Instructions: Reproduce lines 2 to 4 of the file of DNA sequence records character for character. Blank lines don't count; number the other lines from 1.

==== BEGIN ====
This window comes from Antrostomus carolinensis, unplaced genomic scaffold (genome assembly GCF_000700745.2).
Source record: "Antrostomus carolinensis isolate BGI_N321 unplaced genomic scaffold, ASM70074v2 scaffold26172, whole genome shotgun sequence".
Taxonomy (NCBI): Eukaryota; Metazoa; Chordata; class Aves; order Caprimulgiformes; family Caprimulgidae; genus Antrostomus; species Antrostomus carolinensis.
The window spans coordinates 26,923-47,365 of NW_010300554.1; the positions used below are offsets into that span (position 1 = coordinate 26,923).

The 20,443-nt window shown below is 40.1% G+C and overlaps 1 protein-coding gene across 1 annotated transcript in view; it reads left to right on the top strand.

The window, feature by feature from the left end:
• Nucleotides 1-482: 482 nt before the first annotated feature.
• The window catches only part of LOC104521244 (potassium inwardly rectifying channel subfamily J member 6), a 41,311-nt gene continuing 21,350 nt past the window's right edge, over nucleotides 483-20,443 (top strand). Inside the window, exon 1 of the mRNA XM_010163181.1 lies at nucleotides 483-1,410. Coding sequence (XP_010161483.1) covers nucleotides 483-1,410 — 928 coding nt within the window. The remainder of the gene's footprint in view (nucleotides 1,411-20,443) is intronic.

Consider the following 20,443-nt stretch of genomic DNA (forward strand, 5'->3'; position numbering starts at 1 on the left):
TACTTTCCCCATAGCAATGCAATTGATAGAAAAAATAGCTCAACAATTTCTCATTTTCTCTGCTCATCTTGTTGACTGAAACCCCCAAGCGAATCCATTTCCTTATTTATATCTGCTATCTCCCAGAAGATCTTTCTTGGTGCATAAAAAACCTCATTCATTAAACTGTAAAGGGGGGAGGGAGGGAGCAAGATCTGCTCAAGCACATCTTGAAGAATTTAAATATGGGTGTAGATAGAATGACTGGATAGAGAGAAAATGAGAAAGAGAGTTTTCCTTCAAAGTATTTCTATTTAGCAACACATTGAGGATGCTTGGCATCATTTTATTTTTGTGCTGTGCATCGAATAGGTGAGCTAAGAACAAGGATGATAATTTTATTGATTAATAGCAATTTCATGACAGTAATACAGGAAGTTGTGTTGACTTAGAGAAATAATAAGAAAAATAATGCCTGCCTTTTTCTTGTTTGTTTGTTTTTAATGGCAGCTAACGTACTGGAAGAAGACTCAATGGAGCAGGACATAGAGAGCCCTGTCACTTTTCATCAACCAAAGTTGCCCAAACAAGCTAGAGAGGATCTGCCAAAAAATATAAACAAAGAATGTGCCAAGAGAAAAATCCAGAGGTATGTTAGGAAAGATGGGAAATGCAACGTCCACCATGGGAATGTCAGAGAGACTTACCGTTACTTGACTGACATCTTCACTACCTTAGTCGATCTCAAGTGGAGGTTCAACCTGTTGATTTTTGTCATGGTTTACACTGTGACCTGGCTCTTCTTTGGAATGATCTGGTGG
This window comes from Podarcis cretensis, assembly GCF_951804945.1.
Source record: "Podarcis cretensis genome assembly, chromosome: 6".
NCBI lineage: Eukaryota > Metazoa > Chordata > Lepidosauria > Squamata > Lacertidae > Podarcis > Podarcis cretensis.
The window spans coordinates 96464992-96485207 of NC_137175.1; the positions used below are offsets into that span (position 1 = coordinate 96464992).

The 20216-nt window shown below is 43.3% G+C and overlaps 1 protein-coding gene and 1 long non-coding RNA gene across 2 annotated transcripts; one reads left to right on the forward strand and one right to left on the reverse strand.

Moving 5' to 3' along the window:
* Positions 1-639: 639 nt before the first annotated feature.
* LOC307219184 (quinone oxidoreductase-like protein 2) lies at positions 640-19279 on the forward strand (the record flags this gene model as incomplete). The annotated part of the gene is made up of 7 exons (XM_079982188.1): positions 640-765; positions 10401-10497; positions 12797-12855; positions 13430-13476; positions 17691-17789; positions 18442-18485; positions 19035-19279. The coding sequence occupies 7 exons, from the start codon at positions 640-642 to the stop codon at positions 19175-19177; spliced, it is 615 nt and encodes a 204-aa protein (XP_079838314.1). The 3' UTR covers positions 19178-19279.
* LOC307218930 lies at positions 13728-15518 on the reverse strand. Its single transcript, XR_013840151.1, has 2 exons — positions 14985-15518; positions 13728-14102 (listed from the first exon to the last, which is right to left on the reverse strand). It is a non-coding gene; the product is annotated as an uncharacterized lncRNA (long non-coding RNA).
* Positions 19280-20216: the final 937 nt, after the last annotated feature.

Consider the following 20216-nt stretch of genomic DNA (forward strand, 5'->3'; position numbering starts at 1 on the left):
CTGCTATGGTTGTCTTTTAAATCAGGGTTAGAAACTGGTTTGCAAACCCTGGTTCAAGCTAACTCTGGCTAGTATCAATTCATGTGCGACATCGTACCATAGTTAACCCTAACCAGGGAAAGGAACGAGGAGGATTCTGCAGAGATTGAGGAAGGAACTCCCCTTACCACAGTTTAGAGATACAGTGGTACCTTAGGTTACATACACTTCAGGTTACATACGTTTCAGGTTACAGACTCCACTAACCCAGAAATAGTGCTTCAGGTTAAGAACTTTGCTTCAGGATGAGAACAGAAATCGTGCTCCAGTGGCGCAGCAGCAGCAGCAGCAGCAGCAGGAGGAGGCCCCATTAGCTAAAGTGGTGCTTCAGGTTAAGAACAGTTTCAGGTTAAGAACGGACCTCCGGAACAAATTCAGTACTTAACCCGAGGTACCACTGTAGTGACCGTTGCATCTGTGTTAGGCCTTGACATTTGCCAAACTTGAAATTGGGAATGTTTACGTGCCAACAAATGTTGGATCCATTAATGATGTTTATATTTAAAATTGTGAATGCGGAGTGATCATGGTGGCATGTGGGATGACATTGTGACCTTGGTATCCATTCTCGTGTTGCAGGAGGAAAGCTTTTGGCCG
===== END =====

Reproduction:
Source record: "Antrostomus carolinensis isolate BGI_N321 unplaced genomic scaffold, ASM70074v2 scaffold26172, whole genome shotgun sequence".
Taxonomy (NCBI): Eukaryota; Metazoa; Chordata; class Aves; order Caprimulgiformes; family Caprimulgidae; genus Antrostomus; species Antrostomus carolinensis.
The window spans coordinates 26,923-47,365 of NW_010300554.1; the positions used below are offsets into that span (position 1 = coordinate 26,923).